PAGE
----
Look, I’m going to be honest here: I’m operating off of less than five hours of sleep, I’ve had limited caffeine and I probably failed a test Wednesday morning.
This all just goes to say I was not in a good place when I watched Netflix’s new series “Love.”
Tragically, I was not in a better place when it ended.
“Love” is Netflix’s new attempt in the romantic comedy television game. It’s about Gus and Mickey, two adults trying to navigate life and relationships.
Gus, played by Paul Rust, is your average nice guy. Not the why-won’t-you-date-me-I’m-so-nice nice guy, but just a soft-spoken, considerate, genuinely goody-goody nice guy.
At the beginning of the episode Gus is in an obviously struggling relationship with his girlfriend, Natalie. It’s clear that Natalie runs the ship, and Gus is just nodding and going along to keep it afloat.
That is, until Natalie cheats, and we get a glimpse of what the real Gus is supposedly like.
Meanwhile, Mickey, played by Gillian Jacobs, is a complete mess. She has a strange ex who just breaks into her house in the middle of the night for quickies. She gives the general air of the adult still grasping to her early twenties through alcoholism and weak relationships based off mutual unlikeable personalities.
As in any show where you have two polar opposite leads, you are waiting for their worlds to collide.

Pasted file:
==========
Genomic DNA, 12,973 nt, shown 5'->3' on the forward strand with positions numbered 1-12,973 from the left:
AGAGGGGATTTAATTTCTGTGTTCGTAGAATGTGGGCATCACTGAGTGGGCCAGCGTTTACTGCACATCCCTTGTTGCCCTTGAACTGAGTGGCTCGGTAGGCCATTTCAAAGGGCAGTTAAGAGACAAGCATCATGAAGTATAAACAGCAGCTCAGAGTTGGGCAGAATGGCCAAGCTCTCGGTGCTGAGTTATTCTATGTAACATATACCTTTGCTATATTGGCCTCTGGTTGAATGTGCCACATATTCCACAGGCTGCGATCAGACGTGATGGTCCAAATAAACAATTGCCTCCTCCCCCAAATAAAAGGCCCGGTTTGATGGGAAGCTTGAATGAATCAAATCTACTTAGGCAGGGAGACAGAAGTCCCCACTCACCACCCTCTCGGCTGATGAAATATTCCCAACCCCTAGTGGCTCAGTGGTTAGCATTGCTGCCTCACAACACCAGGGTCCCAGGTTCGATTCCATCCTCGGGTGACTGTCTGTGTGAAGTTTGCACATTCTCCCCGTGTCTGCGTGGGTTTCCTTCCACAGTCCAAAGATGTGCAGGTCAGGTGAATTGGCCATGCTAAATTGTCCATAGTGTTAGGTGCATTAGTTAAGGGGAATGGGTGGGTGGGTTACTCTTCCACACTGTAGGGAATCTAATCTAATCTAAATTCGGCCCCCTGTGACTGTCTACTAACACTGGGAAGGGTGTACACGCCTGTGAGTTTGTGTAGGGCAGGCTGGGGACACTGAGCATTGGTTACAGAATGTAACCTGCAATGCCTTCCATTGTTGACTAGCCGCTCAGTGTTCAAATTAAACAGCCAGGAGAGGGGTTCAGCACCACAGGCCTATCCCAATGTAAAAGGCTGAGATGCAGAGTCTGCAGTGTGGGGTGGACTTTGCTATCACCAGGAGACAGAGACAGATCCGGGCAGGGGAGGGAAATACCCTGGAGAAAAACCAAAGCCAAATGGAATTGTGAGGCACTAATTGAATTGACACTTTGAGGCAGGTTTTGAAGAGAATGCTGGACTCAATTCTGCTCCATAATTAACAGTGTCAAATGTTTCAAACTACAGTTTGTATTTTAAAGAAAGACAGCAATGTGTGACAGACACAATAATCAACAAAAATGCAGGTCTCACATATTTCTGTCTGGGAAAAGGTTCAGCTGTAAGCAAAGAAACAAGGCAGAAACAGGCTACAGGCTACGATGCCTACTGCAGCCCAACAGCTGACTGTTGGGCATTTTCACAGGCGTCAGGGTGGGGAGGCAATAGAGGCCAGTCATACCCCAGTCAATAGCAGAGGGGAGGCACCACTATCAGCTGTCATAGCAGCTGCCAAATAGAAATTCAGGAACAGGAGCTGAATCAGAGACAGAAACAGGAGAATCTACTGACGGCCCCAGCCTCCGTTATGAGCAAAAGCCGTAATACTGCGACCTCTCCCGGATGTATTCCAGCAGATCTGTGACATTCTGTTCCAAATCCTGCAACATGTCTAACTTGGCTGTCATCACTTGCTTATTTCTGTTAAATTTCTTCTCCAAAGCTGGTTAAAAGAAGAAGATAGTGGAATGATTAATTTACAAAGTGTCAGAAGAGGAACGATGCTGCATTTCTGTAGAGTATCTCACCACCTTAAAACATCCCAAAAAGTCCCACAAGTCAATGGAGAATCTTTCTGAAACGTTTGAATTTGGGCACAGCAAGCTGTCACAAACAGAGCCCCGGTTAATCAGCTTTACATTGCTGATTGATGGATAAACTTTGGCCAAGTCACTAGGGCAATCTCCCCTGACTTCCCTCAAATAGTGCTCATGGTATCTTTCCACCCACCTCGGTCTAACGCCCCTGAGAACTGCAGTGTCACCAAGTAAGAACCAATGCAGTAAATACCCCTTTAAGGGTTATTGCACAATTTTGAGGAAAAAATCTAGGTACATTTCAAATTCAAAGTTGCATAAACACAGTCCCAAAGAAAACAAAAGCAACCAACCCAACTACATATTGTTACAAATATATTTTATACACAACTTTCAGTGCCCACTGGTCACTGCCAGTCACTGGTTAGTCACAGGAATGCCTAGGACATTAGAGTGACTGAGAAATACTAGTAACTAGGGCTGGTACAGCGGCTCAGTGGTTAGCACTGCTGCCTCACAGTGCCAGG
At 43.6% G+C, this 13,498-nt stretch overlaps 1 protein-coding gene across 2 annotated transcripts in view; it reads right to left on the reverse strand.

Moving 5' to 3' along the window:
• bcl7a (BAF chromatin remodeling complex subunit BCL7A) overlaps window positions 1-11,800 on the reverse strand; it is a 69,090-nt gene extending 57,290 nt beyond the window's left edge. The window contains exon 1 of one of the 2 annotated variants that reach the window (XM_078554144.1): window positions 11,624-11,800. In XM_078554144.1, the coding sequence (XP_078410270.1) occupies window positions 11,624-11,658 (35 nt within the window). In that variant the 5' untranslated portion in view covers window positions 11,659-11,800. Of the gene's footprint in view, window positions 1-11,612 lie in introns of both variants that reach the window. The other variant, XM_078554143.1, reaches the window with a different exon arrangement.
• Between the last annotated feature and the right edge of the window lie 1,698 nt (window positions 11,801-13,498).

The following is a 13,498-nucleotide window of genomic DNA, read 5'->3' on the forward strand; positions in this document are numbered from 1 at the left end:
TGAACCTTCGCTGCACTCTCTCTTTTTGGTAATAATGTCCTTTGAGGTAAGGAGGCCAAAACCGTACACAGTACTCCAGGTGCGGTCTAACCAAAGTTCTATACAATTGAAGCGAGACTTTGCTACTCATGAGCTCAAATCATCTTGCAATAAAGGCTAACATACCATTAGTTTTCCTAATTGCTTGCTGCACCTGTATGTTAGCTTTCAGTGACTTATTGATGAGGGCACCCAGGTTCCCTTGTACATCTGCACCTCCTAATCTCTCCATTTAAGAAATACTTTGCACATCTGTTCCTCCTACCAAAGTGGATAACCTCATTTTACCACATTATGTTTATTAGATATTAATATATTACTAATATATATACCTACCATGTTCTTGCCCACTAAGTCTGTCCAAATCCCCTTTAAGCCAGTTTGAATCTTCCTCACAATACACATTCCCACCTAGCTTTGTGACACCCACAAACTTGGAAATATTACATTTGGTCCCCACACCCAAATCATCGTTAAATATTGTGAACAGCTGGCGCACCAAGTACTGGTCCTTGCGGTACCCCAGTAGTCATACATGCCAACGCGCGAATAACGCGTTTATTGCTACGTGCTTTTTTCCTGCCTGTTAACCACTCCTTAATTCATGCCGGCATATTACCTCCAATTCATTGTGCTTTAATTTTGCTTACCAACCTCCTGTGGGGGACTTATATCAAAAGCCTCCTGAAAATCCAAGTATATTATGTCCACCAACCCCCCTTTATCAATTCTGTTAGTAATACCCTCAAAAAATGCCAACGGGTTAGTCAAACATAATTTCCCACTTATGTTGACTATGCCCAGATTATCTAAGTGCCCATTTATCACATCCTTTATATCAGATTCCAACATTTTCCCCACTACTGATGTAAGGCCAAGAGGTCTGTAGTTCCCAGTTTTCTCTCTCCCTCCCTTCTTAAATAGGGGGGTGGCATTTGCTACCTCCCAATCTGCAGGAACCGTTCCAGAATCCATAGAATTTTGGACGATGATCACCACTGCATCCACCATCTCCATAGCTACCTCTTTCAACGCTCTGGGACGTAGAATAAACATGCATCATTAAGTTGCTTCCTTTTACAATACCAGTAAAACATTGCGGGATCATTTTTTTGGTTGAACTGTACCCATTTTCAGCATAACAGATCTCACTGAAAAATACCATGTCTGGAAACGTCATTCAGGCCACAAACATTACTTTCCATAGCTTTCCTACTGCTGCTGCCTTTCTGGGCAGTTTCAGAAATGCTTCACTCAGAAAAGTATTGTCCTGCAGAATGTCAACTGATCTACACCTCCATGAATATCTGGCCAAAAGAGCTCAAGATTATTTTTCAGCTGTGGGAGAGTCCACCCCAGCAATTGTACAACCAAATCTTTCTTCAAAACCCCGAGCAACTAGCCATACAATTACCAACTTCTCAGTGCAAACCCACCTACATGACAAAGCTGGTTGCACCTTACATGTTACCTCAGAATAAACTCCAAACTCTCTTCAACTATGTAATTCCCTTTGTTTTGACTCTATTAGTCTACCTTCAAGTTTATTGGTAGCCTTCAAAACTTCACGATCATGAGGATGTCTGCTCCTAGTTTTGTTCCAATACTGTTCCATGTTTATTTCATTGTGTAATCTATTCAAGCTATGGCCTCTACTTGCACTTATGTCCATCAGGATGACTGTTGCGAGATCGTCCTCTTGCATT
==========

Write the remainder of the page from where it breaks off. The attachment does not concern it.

It’s set up nice and sweet when Gus’s friends encourage him to move to a new part of the city, and then Mickey is seen trying to find a roommate after she dumps her cokehead boyfriend.
It’s obvious where this is supposed to go, but instead, we just get another half hour of these two falling apart. Gus goes to a party with some college student and tries too hard to fit in. Mickey pops an Ambien and starts tripping at some religious cult event her ex invites her to.
By this point in the show I felt like I was on Ambien because I just wanted to sleep and my computer fan was having a better dialogue with my water bottle than the conversations going on with the characters.
I was told the show gets better as it progressed, and I trust my friends enough to continue it, but that doesn’t erase that the first episode was unentertaining.
Netflix has an odd advantage in how it can tell a story since it releases whole seasons at once. I don’t have to wait a week for the story to get better, just press a button. But it can’t depend on that method.
I still need solid characters in the first episode, and I need some development.
Give me a reason to say, “Yes, Netflix, I’m still watching. Of course I’m still watching, what else could I possibly be doing?”
Because right now I’m just bitter I spent 40 minutes watching this show instead of taking my 4 p.m. nap.